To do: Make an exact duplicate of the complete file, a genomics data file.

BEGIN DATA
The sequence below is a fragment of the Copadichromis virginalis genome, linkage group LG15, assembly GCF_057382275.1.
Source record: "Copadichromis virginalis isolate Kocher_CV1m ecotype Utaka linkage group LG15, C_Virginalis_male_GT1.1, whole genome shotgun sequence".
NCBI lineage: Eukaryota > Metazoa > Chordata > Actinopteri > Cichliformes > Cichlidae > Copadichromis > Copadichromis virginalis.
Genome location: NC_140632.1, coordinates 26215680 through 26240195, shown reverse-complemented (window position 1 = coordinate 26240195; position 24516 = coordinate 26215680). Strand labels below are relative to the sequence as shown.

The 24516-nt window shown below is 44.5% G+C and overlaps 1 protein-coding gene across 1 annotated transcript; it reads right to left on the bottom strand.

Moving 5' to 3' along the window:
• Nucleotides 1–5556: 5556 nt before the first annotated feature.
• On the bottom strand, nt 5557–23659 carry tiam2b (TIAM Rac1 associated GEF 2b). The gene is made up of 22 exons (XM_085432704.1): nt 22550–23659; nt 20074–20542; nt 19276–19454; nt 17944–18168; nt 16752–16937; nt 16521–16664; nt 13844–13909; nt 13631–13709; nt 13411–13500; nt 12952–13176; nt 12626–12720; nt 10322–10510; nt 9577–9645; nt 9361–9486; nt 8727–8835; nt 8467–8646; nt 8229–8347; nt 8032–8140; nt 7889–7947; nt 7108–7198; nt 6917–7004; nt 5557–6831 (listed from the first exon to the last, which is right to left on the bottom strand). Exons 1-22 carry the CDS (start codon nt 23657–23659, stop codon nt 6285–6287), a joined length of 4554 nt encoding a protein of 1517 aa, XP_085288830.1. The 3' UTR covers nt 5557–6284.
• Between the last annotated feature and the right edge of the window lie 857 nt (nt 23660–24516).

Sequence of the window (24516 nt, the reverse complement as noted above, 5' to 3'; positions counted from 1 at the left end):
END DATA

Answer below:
The sequence below is a fragment of the Copadichromis virginalis genome, linkage group LG15, assembly GCF_057382275.1.
Source record: "Copadichromis virginalis isolate Kocher_CV1m ecotype Utaka linkage group LG15, C_Virginalis_male_GT1.1, whole genome shotgun sequence".
NCBI lineage: Eukaryota > Metazoa > Chordata > Actinopteri > Cichliformes > Cichlidae > Copadichromis > Copadichromis virginalis.
Genome location: NC_140632.1, coordinates 26215680 through 26240195, shown reverse-complemented (window position 1 = coordinate 26240195; position 24516 = coordinate 26215680). Strand labels below are relative to the sequence as shown.

The 24516-nt window shown below is 44.5% G+C and overlaps 1 protein-coding gene across 1 annotated transcript; it reads right to left on the bottom strand.

Moving 5' to 3' along the window:
• Nucleotides 1–5556: 5556 nt before the first annotated feature.
• On the bottom strand, nt 5557–23659 carry tiam2b (TIAM Rac1 associated GEF 2b). The gene is made up of 22 exons (XM_085432704.1): nt 22550–23659; nt 20074–20542; nt 19276–19454; nt 17944–18168; nt 16752–16937; nt 16521–16664; nt 13844–13909; nt 13631–13709; nt 13411–13500; nt 12952–13176; nt 12626–12720; nt 10322–10510; nt 9577–9645; nt 9361–9486; nt 8727–8835; nt 8467–8646; nt 8229–8347; nt 8032–8140; nt 7889–7947; nt 7108–7198; nt 6917–7004; nt 5557–6831 (listed from the first exon to the last, which is right to left on the bottom strand). Exons 1-22 carry the CDS (start codon nt 23657–23659, stop codon nt 6285–6287), a joined length of 4554 nt encoding a protein of 1517 aa, XP_085288830.1. The 3' UTR covers nt 5557–6284.
• Between the last annotated feature and the right edge of the window lie 857 nt (nt 23660–24516).

Sequence of the window (24516 nt, the reverse complement as noted above, 5' to 3'; positions counted from 1 at the left end):